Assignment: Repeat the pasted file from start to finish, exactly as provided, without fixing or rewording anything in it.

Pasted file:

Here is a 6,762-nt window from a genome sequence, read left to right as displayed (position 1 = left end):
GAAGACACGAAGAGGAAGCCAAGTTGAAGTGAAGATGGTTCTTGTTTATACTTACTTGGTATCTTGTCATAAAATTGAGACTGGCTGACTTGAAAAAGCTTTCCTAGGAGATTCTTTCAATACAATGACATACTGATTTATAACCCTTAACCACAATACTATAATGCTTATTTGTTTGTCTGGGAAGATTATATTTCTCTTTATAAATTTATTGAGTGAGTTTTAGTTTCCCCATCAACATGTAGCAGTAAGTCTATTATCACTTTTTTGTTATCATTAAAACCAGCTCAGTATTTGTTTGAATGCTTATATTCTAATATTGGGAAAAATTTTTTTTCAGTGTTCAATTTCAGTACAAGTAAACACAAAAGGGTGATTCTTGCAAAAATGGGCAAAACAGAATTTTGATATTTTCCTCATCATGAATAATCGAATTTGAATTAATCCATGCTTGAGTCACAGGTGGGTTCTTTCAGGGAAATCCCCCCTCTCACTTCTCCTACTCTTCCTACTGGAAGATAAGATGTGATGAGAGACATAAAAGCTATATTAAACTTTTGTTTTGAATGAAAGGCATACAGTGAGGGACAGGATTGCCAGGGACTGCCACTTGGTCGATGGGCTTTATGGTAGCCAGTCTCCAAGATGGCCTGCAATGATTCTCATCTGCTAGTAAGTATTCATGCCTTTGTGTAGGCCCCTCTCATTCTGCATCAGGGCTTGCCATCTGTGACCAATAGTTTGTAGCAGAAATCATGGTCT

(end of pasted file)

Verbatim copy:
Here is a 6,762-nt window from a genome sequence, read left to right as displayed (position 1 = left end):
GAAGACACGAAGAGGAAGCCAAGTTGAAGTGAAGATGGTTCTTGTTTATACTTACTTGGTATCTTGTCATAAAATTGAGACTGGCTGACTTGAAAAAGCTTTCCTAGGAGATTCTTTCAATACAATGACATACTGATTTATAACCCTTAACCACAATACTATAATGCTTATTTGTTTGTCTGGGAAGATTATATTTCTCTTTATAAATTTATTGAGTGAGTTTTAGTTTCCCCATCAACATGTAGCAGTAAGTCTATTATCACTTTTTTGTTATCATTAAAACCAGCTCAGTATTTGTTTGAATGCTTATATTCTAATATTGGGAAAAATTTTTTTTCAGTGTTCAATTTCAGTACAAGTAAACACAAAAGGGTGATTCTTGCAAAAATGGGCAAAACAGAATTTTGATATTTTCCTCATCATGAATAATCGAATTTGAATTAATCCATGCTTGAGTCACAGGTGGGTTCTTTCAGGGAAATCCCCCCTCTCACTTCTCCTACTCTTCCTACTGGAAGATAAGATGTGATGAGAGACATAAAAGCTATATTAAACTTTTGTTTTGAATGAAAGGCATACAGTGAGGGACAGGATTGCCAGGGACTGCCACTTGGTCGATGGGCTTTATGGTAGCCAGTCTCCAAGATGGCCTGCAATGATTCTCATCTGCTAGTAAGTATTCATGCCTTTGTGTAGGCCCCTCTCATTCTGCATCAGGGCTTGCCATCTGTGACCAATAGTTTGTAGCAGAAATCATGGTCT